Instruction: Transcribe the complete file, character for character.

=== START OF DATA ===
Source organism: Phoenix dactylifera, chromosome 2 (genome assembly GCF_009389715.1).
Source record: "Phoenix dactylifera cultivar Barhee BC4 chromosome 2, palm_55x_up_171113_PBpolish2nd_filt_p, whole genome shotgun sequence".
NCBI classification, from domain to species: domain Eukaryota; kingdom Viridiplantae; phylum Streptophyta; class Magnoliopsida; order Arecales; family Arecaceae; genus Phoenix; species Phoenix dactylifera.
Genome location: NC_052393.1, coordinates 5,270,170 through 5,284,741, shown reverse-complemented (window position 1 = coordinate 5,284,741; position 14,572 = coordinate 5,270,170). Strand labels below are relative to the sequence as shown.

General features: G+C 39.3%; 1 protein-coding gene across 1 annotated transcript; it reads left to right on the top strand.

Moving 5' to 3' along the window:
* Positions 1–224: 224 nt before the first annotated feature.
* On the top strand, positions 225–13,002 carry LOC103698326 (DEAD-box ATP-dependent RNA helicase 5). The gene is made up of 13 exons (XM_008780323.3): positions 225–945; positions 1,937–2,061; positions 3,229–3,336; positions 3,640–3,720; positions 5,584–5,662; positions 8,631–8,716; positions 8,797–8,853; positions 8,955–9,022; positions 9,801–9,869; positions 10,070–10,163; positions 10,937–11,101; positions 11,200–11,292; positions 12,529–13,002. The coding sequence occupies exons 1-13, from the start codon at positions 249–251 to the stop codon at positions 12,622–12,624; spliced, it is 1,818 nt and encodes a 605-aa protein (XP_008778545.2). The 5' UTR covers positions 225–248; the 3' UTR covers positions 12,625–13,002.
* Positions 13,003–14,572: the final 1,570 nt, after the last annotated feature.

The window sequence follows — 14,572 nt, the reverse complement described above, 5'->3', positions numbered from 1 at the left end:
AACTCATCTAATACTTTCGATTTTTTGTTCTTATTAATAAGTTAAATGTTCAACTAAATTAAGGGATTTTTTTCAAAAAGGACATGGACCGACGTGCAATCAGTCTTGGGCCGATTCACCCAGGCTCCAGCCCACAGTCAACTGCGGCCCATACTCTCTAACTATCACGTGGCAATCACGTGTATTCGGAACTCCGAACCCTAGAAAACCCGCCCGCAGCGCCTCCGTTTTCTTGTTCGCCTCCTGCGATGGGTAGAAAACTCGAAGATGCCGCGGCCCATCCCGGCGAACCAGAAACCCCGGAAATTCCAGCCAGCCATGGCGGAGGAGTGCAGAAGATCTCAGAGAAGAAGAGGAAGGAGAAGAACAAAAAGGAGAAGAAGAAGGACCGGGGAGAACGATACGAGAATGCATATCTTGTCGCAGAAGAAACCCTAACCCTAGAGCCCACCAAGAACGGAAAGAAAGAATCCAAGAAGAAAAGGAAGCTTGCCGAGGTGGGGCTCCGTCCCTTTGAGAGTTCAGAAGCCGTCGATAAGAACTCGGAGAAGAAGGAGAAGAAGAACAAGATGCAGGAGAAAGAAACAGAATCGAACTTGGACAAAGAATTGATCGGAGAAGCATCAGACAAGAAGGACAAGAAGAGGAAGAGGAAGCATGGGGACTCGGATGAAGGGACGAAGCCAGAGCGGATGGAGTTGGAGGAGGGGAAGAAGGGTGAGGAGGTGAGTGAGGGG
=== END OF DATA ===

Source organism: Phoenix dactylifera, chromosome 2 (genome assembly GCF_009389715.1).
Source record: "Phoenix dactylifera cultivar Barhee BC4 chromosome 2, palm_55x_up_171113_PBpolish2nd_filt_p, whole genome shotgun sequence".
NCBI classification, from domain to species: domain Eukaryota; kingdom Viridiplantae; phylum Streptophyta; class Magnoliopsida; order Arecales; family Arecaceae; genus Phoenix; species Phoenix dactylifera.
Genome location: NC_052393.1, coordinates 5,270,170 through 5,284,741, shown reverse-complemented (window position 1 = coordinate 5,284,741; position 14,572 = coordinate 5,270,170). Strand labels below are relative to the sequence as shown.

General features: G+C 39.3%; 1 protein-coding gene across 1 annotated transcript; it reads left to right on the top strand.

Moving 5' to 3' along the window:
* Positions 1–224: 224 nt before the first annotated feature.
* On the top strand, positions 225–13,002 carry LOC103698326 (DEAD-box ATP-dependent RNA helicase 5). The gene is made up of 13 exons (XM_008780323.3): positions 225–945; positions 1,937–2,061; positions 3,229–3,336; positions 3,640–3,720; positions 5,584–5,662; positions 8,631–8,716; positions 8,797–8,853; positions 8,955–9,022; positions 9,801–9,869; positions 10,070–10,163; positions 10,937–11,101; positions 11,200–11,292; positions 12,529–13,002. The coding sequence occupies exons 1-13, from the start codon at positions 249–251 to the stop codon at positions 12,622–12,624; spliced, it is 1,818 nt and encodes a 605-aa protein (XP_008778545.2). The 5' UTR covers positions 225–248; the 3' UTR covers positions 12,625–13,002.
* Positions 13,003–14,572: the final 1,570 nt, after the last annotated feature.

The window sequence follows — 14,572 nt, the reverse complement described above, 5'->3', positions numbered from 1 at the left end:
AACTCATCTAATACTTTCGATTTTTTGTTCTTATTAATAAGTTAAATGTTCAACTAAATTAAGGGATTTTTTTCAAAAAGGACATGGACCGACGTGCAATCAGTCTTGGGCCGATTCACCCAGGCTCCAGCCCACAGTCAACTGCGGCCCATACTCTCTAACTATCACGTGGCAATCACGTGTATTCGGAACTCCGAACCCTAGAAAACCCGCCCGCAGCGCCTCCGTTTTCTTGTTCGCCTCCTGCGATGGGTAGAAAACTCGAAGATGCCGCGGCCCATCCCGGCGAACCAGAAACCCCGGAAATTCCAGCCAGCCATGGCGGAGGAGTGCAGAAGATCTCAGAGAAGAAGAGGAAGGAGAAGAACAAAAAGGAGAAGAAGAAGGACCGGGGAGAACGATACGAGAATGCATATCTTGTCGCAGAAGAAACCCTAACCCTAGAGCCCACCAAGAACGGAAAGAAAGAATCCAAGAAGAAAAGGAAGCTTGCCGAGGTGGGGCTCCGTCCCTTTGAGAGTTCAGAAGCCGTCGATAAGAACTCGGAGAAGAAGGAGAAGAAGAACAAGATGCAGGAGAAAGAAACAGAATCGAACTTGGACAAAGAATTGATCGGAGAAGCATCAGACAAGAAGGACAAGAAGAGGAAGAGGAAGCATGGGGACTCGGATGAAGGGACGAAGCCAGAGCGGATGGAGTTGGAGGAGGGGAAGAAGGGTGAGGAGGTGAGTGAGGGG